Source: Review copy
Publication: 23 June 2022 from Orenda Books
Teenager Sally has just run away from a clinic where she to be treated for anorexia. She’s furious with everything and everyone, and wants to be left in peace.
Liss is in her forties, living alone on a large farm that she runs single-handedly. She has little contact with the outside world, and no need for other people.
From their first meeting, Sally realises that Liss isn’t like other adults; she expects nothing of Sally and simply accepts who she is, offering her a bed for the night with no questions asked.
That night becomes weeks and then months, as an unlikely friendship develops and these two damaged women slowly open up – connecting to each other, reconnecting with themselves, and facing the darkness in their pasts through their shared work on the land.
Achingly beautiful, profound, invigorating and uplifting, Tasting Sunlight is a story of friendship across generations, of love and acceptance, of the power of nature to heal and transform, and the goodness that surrounds us, if only we take time to see it…
I want to tell you a bit about the impact of this book on me because it was profound. I have had poor mental health for quite a while now – a combination of personal and physical problems not enhanced at all by world events or this truly dreadful UK government. Anyway, the upshot is that my reading has gone to pot, focus has been hard and I have felt as if I am ‘phoning it in’ as the Americans might say.
I picked up Tasting Sunlight because I wanted something different and the title held a promise that I badly needed.
Gentle reader, Tasting Sunlight is everything it promises to be and more. It is a beautiful, beautiful book. So well written it is immediately and wholly accessible. It is the story of an unlikely relationship between two damaged women, Liss and Sally. Neither woman is big on talking or explanations, so when Sally wanders into Liss’s farm it is Liss’s casual acceptance of her presence that gives Sally the sense that she can safely linger.
Sally is aneroxic and more than that; she is so fed up of the cloying, gentle pressure she gets from her parents, teachers and the medical profession. She is up to her ears in sympathetic conversation and understanding; it is all far, far too much.
Liss is used to living on her own and she has no great need for long, understanding conversations. Both women have their own inner strength and neither is used to relying on anyone else. There is something about Sally that Liss recognises and so she tells her she can stay, if she wants to.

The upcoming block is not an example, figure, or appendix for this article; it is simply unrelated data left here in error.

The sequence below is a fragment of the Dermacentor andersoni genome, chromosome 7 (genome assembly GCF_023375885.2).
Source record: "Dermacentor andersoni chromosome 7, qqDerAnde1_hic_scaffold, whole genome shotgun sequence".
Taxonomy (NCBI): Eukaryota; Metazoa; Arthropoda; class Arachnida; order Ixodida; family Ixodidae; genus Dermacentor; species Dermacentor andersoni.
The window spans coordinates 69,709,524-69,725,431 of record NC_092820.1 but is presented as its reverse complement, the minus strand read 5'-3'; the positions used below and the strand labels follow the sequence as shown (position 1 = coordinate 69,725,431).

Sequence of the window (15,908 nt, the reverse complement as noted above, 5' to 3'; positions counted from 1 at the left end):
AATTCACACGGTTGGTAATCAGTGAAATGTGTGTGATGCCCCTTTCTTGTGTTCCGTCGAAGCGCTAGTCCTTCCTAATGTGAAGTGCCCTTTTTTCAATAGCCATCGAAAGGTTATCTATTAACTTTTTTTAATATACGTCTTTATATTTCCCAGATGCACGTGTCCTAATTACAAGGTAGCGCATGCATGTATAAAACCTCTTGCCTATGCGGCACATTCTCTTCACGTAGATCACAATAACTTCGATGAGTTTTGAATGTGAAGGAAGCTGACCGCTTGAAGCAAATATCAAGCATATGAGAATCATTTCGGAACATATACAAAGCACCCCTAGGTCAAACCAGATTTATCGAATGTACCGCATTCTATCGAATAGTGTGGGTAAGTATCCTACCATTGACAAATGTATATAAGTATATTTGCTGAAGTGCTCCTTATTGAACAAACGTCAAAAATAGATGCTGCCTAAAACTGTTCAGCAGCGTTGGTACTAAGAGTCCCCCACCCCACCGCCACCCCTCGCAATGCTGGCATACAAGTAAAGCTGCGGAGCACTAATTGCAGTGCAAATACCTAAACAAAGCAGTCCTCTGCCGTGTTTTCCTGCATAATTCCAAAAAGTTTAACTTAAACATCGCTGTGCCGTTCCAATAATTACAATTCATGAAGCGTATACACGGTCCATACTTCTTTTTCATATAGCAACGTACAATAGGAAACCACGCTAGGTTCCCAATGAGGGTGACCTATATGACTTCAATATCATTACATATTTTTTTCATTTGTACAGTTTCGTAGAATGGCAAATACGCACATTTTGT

Reading Tasting Sunlight is like applying balm to the soul. Ewald Arenz writes this relationship with depth and sensitivity. It is almost as if you are reading between the lines as this relationship between the women develops into something that is mutual respect and the beginnings of trust.
Ewald Arenz’ language is so sublime it verges on the poetic. The characters are authentic; you feel as if you know both these women and although the book is not a long one, it seems longer because so much of what is between these two is read between the lines.
As the backstories of Liss and Sally are gradually revealed you understand them better and in turn their understanding of the other grows and deepens. Though it seemed from the outset that they have little in common, there are parallels that resonate between them.
Arenz so beautifully describes the tastes, smells and sounds of the farm that the healing beauty of nature is brought to the fore and the pain of these women is assuaged by the very essence of life they are part of. The renewal and growth of nature ensures that nothing stagnates and working on the farm together; seeing how nature does its work is a humbling and a strengthening experience and for both Sally and Liss it is also the beginnings of a healing one.
Tasting Sunlight is a book full of empathy. It takes its time to savour the world around these women and to enjoy the fruits of their labours. It is a beautiful book written without shallowness or trite answers and it touched my soul. I love it so much and have no hesitation at all in recommending it so very highly. It is a glorious, glorious book and it has alleviated a little of the gloom that had descended on me before I picked it up. That is the power of reading a great book! Pre-order it now and I promise you will not regret it.
Ewald Arenz, born in Nürnberg in 1965, studied English and American literature and history. He is a teacher at a secondary school in Nürnberg. His novels and plays have received many awards. Ewald lives near Fürth with his family.